I think we need to go back to WWII armor standards. That increases weight (and fuel consumption) and reduces space for habitability and shiny toys somewhat. But I think we offset that by not trying to equip every ship to handle every threat--ASW, AAW, and ASuW. We should go back to something like Elmo Zumwalt's high/low mix of ships. I think we need some larger ships--call them cruisers--that can maybe have room to do all three plus some power projection ashore. But I think we need destroyers that are good at maybe two of them, and smaller escorts and frigates that focus on doing one of them very well. I would see a mix of versatile cruisers, destroyers (like the Burkes) that focus on AAW, smaller escorts that focus on ASW and ASuw, and smaller frigates and corvettes that focus on ASW. And buy building single- and double-focused ships instead of all of them trying to be all things, we end up with cheaper ships that enables us to build more. I could see a blue-water surface Navy of 20 cruisers, 40 destroyers, 60 escorts, and 80 frigates. That force would cost about $300 billion to build, or about $7.5 billion a year to build and maintain over 40 years. Add to that carriers, where I would go for Nimitzes or RAND CVN-LXs at about $9 billion apiece instead of $15 billion apiece for Fords that really have no greater capability (actually less, until they get their catapult, arresting gear, and weapons lift issues sorted). And the amphibious force needs to go back to the basics. We are building LHAs/LHDs at about $4 billion a pop, when we could build a whole amphibious squadron (smaller LHA/LHD, LPH, LPD/LSD, LST, and LPA/LKA) with the same or greater lift capacity for about $1 billion less. And those smaller, cheaper ships could be risked to go in close enough for a proper landing, instead of standing 25-50 miles offshore and sending everything in by helicopter. Helos don't do tanks well. This would free up the existing LHAs/LHDs that still have live left for conversion to STOVL Lightnig Carriers to augment the big carriers and support Marine operations) and the overbuilt San Antonio class LPDs for conversion to anti-ballistic missile defense ships. Finally, on the submarine front, I would augment the numbers by building both some smaller, cheaper nukes and some air-independent propulsion (AIP) conventional subs. There are some missions that only nukes can do. There are others where an AIP might be better suited.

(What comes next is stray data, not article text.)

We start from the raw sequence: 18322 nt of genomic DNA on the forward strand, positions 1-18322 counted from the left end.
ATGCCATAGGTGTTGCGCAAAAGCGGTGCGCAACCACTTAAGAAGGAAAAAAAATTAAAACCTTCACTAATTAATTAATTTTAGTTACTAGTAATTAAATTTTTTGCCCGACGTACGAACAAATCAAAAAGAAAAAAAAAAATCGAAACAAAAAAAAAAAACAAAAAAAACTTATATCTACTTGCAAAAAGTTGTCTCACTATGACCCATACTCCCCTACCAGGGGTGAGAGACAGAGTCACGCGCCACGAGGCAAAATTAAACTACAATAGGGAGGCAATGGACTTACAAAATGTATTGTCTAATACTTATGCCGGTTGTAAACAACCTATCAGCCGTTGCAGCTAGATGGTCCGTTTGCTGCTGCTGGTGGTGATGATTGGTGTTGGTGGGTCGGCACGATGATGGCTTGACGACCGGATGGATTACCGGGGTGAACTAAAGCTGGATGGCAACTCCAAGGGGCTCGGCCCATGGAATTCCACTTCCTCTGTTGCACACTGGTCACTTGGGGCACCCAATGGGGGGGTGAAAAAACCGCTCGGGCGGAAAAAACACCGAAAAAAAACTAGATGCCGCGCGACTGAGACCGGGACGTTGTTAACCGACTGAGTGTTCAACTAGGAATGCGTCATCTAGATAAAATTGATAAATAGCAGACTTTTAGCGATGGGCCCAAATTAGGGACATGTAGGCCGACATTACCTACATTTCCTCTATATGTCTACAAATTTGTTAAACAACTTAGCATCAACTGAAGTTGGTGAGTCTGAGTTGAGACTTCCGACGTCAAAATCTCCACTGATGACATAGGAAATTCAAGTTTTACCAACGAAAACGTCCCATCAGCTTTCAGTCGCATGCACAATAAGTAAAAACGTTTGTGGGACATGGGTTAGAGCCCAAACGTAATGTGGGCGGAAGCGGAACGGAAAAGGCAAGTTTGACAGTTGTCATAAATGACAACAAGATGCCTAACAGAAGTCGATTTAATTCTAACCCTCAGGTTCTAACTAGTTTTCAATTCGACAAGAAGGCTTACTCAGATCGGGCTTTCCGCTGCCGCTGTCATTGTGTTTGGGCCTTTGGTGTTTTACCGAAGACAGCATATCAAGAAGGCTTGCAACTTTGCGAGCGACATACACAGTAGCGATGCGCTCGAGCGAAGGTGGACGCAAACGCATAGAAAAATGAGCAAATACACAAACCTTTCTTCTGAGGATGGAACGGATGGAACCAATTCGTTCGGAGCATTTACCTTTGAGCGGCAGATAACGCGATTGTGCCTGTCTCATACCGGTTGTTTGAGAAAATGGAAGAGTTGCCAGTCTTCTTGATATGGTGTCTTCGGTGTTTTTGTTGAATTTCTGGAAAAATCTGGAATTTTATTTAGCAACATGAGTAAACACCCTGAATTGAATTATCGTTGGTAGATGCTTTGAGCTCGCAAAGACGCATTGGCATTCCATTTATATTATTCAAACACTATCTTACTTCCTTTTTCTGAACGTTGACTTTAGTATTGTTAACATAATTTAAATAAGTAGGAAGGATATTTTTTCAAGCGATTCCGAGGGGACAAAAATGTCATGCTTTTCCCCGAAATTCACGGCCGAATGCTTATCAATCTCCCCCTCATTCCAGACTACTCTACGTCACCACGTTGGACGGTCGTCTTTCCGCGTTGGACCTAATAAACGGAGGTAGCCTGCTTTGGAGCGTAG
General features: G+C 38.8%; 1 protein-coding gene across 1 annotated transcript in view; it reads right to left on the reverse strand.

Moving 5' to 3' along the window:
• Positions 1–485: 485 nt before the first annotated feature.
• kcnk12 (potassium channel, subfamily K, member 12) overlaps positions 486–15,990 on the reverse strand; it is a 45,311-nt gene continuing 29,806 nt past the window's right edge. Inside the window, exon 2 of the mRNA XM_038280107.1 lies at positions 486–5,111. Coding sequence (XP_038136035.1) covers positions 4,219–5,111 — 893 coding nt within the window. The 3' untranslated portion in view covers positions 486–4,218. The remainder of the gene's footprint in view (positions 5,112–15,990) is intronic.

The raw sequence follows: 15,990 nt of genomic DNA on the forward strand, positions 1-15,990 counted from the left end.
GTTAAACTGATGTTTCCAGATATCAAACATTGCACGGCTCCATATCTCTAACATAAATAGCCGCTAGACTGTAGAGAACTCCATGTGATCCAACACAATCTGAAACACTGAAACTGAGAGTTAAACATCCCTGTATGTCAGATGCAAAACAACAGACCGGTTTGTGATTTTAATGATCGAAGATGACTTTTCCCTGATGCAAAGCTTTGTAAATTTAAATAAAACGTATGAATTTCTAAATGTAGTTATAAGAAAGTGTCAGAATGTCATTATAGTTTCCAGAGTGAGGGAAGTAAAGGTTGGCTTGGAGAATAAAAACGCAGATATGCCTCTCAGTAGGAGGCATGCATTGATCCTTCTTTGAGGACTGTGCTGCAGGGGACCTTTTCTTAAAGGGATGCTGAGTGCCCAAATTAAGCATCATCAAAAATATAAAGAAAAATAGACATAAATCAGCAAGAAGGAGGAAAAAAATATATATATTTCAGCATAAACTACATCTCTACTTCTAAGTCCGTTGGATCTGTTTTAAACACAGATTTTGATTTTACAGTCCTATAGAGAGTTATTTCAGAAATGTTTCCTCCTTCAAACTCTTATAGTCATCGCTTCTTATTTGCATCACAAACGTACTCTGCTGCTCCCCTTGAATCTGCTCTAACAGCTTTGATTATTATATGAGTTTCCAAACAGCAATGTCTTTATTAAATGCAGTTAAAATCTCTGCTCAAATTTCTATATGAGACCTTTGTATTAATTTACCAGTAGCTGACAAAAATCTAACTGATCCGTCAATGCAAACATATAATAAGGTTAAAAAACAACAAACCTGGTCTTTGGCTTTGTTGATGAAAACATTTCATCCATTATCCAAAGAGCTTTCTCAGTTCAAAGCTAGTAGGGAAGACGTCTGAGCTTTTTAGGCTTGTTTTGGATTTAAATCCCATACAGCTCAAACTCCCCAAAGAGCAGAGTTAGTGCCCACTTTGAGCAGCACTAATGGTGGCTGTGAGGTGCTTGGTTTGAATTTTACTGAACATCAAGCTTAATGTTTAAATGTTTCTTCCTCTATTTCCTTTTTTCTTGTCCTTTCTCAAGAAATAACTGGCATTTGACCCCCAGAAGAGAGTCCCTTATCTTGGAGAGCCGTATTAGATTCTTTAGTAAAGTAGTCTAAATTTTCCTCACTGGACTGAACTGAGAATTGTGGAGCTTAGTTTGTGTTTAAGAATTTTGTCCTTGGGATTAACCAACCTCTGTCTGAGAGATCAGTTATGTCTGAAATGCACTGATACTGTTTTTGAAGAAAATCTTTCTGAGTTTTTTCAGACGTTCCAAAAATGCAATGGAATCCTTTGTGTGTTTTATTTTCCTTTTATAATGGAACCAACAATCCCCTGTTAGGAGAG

(This post was last modified: 02-16-2020 03:55 PM by Owl 69/70/75.)
02-16-2020 03:44 PM
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olliebaba Offline
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Post: #27
RE: For Those Who Think Great Men Like Gen Kelly Cant Be Wrong
I'd let the manufacturer build the ship with it's own money and that it be tested over and over again to prove its usefulness. Otherwise, the company won't care to do it right the first time because they know that the govmint will keep on shelling out the money. I guess it's all money under the table, that's how pols get rich.
02-16-2020 05:29 PM
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RE: For Those Who Think Great Men Like Gen Kelly Cant Be Wrong
(02-16-2020 05:29 PM)olliebaba Wrote:  I'd let the manufacturer build the ship with it's own money and that it be tested over and over again to prove its usefulness. Otherwise, the company won't care to do it right the first time because they know that the govmint will keep on shelling out the money. I guess it's all money under the table, that's how pols get rich.

Here's how it works. You bid on a project to get it. Then you come up with all sorts of change orders, and that's where you make your money. And the military procurement bureaucracy facilitates it in a couple of ways.

One, they have to keep making changes. A friend of mine was construction superintendent on a carrier at Newport News. He said that he could have saved a bunch of money by building it in some remote site that nobody could get to. It was about a 3-4 hour drive down from DC, so about once a week some admiral would drive down and decide that the radar repeater on the bridge needed to be moved, or something similarly cosmetic. But that required a change order and more money. Next week another admiral would drive down and decide that the repeater needed to be moved somewhere else. All the time the builder is just going cha-ching, cha-thing. What we need to do is build to cost. Design something, take bids on it, and then build what you designed, with no change orders. Anything that needs changing can be done during a future maintenance or shipyard availability.